Smiled? When the cafe manager saw me sitting in the corner of the cafe minding my business, and hollered out my name so everyone in line turned to see me. Laughed? Ten or fifteen minutes ago. Cried? About five days ago. It shouldn't count, 'cause it was more of a welling-up. I remembered my honeymoon almost a year ago: the drive north from Weed, Calif., and into southern Oregon, and the music we listened to and the scenery we saw. Bought something? A refill on tea. Danced? Probably at the company party in December. Were sarcastic? Had to have been recently; probably a post or two ago, knowing me. Kissed someone? She-who-must-be-obeyed, at the Rockridge Deli. Talked to an ex? A couple of months ago outside my local cafe. Watched your favorite movie? Man, it's been a while. Had a nightmare? Woke up from one this morning, a three-parter: taking a hour-long standardized test administered by my editors, w/o markup sheet or question booklet (a crazy thing, 'cause I grew up loving tests like that); visiting with a much-feared English teacher from high school (I never took his class); and arguing with a ex-co-worker whose rejoinder trailed off into my awakening from sleep.
Do You. . .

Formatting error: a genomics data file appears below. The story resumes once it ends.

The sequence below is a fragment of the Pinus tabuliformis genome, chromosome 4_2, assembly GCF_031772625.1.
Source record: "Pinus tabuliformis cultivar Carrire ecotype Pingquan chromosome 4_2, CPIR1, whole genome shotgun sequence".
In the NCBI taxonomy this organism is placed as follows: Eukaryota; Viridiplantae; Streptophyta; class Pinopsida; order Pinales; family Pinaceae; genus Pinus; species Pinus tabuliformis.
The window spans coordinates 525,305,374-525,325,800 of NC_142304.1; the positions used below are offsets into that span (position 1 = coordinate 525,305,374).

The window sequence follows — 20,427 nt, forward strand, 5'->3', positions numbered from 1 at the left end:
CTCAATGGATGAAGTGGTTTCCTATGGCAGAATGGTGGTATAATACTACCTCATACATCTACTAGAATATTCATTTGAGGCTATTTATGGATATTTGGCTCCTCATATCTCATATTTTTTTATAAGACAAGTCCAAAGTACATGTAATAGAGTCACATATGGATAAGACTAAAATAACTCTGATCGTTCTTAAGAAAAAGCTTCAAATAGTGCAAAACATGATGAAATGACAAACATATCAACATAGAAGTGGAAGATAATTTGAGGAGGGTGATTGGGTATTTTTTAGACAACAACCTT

Smoke? No. Do drugs? No. Have sex? Yes. Sleep with stuffed animals? Only when seduced. (That's a joke.) Live in the moment? Less often than I'd prefer. Have a boyfriend/girlfriend? No. Have a dream that keeps coming back? Not anymore. Play an instrument? Keys, guitar, bass, harmonica, assorted percussion. Believe there is life on other planets? Yes. Remember your first love? Yes. Still love him/her? No. Read the newspaper? Yes. Have any gay or lesbian friends? Yes. Believe in miracles? Yes, but calling them that is hard. Believe it's possible to remain faithful forever? Yes. Consider yourself tolerant of others? No, not as much as I could be. Consider love a mistake? Never. Like the taste of alcohol? No, with exceptions: Guinness Stout, Sierra Nevada Pale Ale and maybe a Johannesburg Riesling. Have a favorite candy? Probably peppermints. Believe in Astrology? Yes (not daily 'scopes: birth charts are interesting as diagrams of personality traits and character quirks -- read mine and see!) Believe in magic? No. Believe in G-d? Yes. Pray? Yes. Go to church? No. Have any secrets? That's classified. Have any pets? No. A dog's in my future, though. Talk to strangers who instant message you? If they behave. Wear hats? Yes. Have any piercings? No. Mom told me I had enough holes in my head. Have any tattoos? No. Hate yourself? Does sporadic self-loathing count? Have an obsession? A few. Collect anything? Yes. *sticks tongues out* Have a best friend? Yes. Wish on stars? No. Like your handwriting? Pretty happy with it. Have any bad habits? Yes. Care about looks? Mine? Yes, especially changes related to aging and general health. Others? Not as concerned, really. Believe in witches? Believe that they exist? No. Wiccans, sure. Believe in Satan? Believe that he exists? No. Believe in ghosts? Not as ghosts, per se. Believe in Santa? No. Believe in the Easter Bunny? No. Believe in the Tooth Fairy? No. Have a second family? 'Sides in-laws? Trust others easily? No. Like noise? Noise is always interesting and occasionally attractive. But I prefer signal. Take walks in the rain? Out of necessity, not desire. Kiss with your eyes closed? Please. I don't kiss and tell. Sing in the shower? Yes. Oldies, but not too loud. Don't want to treat the neighbor with my rendition of Lou Rawls' "Groovy People" too often, yunno. Own handcuffs? No. Have any scars? Yes.